Last year, in yet another a big blow to the hard-hit F&B industry, The World’s 50 Best Restaurants list and awards ceremony were postponed in light of the global COVID-19 pandemic.
But the biggest dining awards in the world are back this year, with a live ceremony held earlier this week in Antwerp, Belgium.
Noma in Copenhagen, Denmark, has been named The World’s Best Restaurant, moving up one place from 2019. Previously, the former iteration of this New Nordic restaurant by Chef René Redzepi held the top spot for four years running (2010, 2011, 2012, 2014). At Noma, Chef Redzepi offers three seasonal tasting menus throughout the year – seafood from January–June, vegetables during summer and game and forest season in winter. R&D is a huge part of the restaurant’s innovative dining culture, with the team constantly foraging for new ingredients – no two meals at Noma are ever the same!
In 2019, the number 1 spot was held by France’s Mirazur, but owing to a rule change that year, previous winners of the top title are rendered ineligible for The World’s 50 Best list and are moved to a new Best of the Best category, as is now the case for Noma.
The Danes have done very well this year, and another Copenhagen restaurant, Geranium, has jumped three places to come in at number 2.
Asador Etxebarri in Spain retains its number 3 position, with its Basque chef – said to be a grill maestro – Victor Arguinzoniz taking home the Estrella Damm Chefs’ Choice Award, as voted by his peers for his influence on the global culinary community.
Completing the top 10, Frantzén in Stockholm, Sweden, sits at number 6 – we love the chef’s Frantzén’s Kitchen offshoot here in the 852 – Lima eatery Maido comes in at number 7, Singapore stalwart Odette takes number 8 and Pujol in Mexico City snatches number 9. All in all, Scandinavia, Latin America and Spain are the regional stars of this year’s top 10.
Danny Yip, founder of The Chairman, with the top award at Asia’s 50 Best Restaurant 2021
It was also a stellar night for Hong Kong – the city’s favourite refined Cantonese restaurant, The Chairman, has made a huge leap to number 10 on the list, also receiving the Highest Climber Award. Indicating its ascendancy earlier this year at Asia’s 50 Best Restaurant 2021, The Chairman was named The Best Restaurant in Asia, with Chef Kwok Keung Tung’s signature steamed flowery crab with aged Shaoxing wine, chicken oil and flat noodles continuing to wow diners.
Side note: we don’t quite understand why The Chairman – number 1 on this year’s Asia’s 50 Best list – is below Odette on The World’s Best list (Odette stands at number 2 on Asia’s 50 Best). Can anyone help to settle our confusion?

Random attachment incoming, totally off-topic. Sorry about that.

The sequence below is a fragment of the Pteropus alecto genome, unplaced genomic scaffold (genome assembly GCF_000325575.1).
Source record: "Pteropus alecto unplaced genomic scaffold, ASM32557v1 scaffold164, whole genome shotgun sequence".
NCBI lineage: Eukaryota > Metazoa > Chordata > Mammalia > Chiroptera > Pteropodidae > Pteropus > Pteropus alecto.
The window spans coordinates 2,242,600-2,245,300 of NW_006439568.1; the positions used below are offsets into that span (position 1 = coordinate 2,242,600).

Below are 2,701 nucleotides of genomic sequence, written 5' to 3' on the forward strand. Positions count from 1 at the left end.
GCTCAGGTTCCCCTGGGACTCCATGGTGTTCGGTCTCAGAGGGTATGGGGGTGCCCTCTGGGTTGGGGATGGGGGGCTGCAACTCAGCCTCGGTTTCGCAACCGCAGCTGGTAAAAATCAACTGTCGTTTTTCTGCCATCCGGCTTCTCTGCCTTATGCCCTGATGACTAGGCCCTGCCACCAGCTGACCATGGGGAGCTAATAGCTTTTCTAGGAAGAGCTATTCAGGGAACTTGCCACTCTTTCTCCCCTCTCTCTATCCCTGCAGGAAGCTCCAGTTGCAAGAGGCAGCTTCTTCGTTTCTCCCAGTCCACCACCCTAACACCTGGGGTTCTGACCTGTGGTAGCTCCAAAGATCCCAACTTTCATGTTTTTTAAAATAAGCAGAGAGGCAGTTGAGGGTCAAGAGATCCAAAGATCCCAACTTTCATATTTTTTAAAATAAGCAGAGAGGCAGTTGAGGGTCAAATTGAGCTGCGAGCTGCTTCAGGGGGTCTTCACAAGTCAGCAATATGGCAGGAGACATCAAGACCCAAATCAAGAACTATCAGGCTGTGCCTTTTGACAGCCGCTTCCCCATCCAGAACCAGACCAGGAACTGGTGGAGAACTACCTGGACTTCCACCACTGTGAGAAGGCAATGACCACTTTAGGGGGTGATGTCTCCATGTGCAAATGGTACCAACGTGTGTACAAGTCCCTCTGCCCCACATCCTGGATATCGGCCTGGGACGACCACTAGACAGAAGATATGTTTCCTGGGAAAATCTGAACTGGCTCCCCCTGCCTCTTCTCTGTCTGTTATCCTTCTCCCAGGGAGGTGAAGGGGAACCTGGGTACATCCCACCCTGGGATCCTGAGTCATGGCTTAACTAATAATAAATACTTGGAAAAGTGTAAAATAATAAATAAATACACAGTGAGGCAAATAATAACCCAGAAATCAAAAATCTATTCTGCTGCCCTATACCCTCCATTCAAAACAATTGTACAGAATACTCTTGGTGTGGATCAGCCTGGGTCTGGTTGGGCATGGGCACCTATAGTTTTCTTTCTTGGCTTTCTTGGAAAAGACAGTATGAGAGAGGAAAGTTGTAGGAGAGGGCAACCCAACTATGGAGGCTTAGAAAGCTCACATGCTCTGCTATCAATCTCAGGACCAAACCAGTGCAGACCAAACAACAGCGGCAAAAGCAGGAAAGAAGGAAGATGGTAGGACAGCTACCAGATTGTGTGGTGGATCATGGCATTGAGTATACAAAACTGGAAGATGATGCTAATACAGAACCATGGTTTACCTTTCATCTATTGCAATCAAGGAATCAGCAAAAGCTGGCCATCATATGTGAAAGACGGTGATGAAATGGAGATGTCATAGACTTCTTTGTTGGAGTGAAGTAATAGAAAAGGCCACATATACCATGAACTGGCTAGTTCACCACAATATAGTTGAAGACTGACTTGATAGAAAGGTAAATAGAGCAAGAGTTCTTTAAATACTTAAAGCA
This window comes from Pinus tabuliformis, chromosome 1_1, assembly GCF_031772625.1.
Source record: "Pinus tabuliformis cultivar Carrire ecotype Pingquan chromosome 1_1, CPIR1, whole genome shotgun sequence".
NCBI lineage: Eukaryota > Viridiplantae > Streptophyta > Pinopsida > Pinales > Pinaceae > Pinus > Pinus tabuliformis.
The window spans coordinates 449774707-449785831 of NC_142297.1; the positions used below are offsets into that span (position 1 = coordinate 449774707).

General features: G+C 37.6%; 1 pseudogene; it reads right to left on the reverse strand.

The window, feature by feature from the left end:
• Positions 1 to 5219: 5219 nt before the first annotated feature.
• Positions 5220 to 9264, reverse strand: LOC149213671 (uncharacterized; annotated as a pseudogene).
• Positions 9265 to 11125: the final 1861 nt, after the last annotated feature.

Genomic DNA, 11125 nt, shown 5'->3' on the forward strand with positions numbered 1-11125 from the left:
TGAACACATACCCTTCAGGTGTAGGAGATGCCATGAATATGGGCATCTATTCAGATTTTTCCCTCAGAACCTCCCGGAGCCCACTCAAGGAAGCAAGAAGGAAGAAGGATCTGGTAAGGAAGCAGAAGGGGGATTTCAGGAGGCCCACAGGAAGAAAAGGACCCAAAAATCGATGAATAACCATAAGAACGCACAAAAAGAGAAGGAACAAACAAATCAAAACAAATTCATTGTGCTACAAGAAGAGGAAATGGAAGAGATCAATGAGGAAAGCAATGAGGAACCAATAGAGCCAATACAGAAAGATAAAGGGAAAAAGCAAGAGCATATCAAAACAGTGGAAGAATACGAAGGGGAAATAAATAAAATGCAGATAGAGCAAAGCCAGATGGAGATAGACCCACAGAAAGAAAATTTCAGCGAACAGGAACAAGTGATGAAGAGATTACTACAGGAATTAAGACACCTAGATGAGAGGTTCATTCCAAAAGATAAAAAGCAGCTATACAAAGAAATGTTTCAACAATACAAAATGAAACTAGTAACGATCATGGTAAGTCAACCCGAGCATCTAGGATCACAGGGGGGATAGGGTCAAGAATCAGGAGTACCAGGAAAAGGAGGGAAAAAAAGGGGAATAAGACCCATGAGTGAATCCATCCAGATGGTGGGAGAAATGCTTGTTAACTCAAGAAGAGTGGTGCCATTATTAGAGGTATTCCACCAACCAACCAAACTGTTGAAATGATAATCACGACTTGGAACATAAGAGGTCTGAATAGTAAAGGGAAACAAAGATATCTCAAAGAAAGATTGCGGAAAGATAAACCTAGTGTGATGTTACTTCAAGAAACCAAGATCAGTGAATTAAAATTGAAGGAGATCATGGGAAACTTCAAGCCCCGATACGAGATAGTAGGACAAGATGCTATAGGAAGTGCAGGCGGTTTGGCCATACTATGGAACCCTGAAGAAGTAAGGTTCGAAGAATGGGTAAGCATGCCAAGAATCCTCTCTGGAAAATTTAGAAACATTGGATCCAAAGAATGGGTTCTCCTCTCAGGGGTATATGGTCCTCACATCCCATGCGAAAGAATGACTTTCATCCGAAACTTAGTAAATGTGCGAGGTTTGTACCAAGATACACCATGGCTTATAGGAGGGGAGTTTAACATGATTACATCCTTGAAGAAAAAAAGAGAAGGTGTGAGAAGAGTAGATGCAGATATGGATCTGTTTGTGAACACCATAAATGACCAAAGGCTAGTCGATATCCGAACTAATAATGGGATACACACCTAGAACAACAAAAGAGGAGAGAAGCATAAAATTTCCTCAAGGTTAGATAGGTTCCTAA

In individual awards, Steirereck (12) in Vienna, Austria, wins the Gin Mare Art of Hospitality Award; the Austrian eatery is overseen by husband-and-wife duo Chef Heinz Reitbauer and his wife, Birgit, who orchestrates every detail of service. Audited by Food Made Global – the world’s largest food-sustainability programme – Boragó (38) in Santiago, Chile, has been given the Flor de Caña Sustainable Restaurant Award, while Will Goldfarb of Room4Dessert in Bali, Indonesia, has been named The World’s Best Pastry Chef.
Pre-announced special award winners also accepted their honors at the awards ceremony in Antwerp. These included Peruvian chef Pía Léon of Central (4), Kjolle (95) and Mil (90), crowned The World’s Best Female Chef, and African-inspired London restaurant Ikoyi (87), described as showcasing “spice-based cuisine around British micro-seasonality”, winner of the American Express One to Watch Award.
French-born, San Francisco-based chef Dominique Crenn of Atelier Crenn (48) is the recipient of the Icon Award in recognition of her outstanding contribution to the worldwide F&B industry. Chef Crenn is an LGBTQ+, inclusivity and sustainability activist and author of Rebel Chef: In Search of What Matters.
How are the winners selected?
The World’s 50 Best list (and the 51–100 longlist) is a global poll of over 1,000 food writers and critics, chefs, restaurateurs and culinary experts, featuring a 50/50 gender split. To counter the restrictions on international travel and limited dining opportunities owing to the pandemic, the 2021 list has been created from a combination of votes cast in January 2020 (which have never been published) and a regional “voting refresh” that took place earlier this year.
Click here for more information on The World’s 50 Best Restaurants 2021 winners
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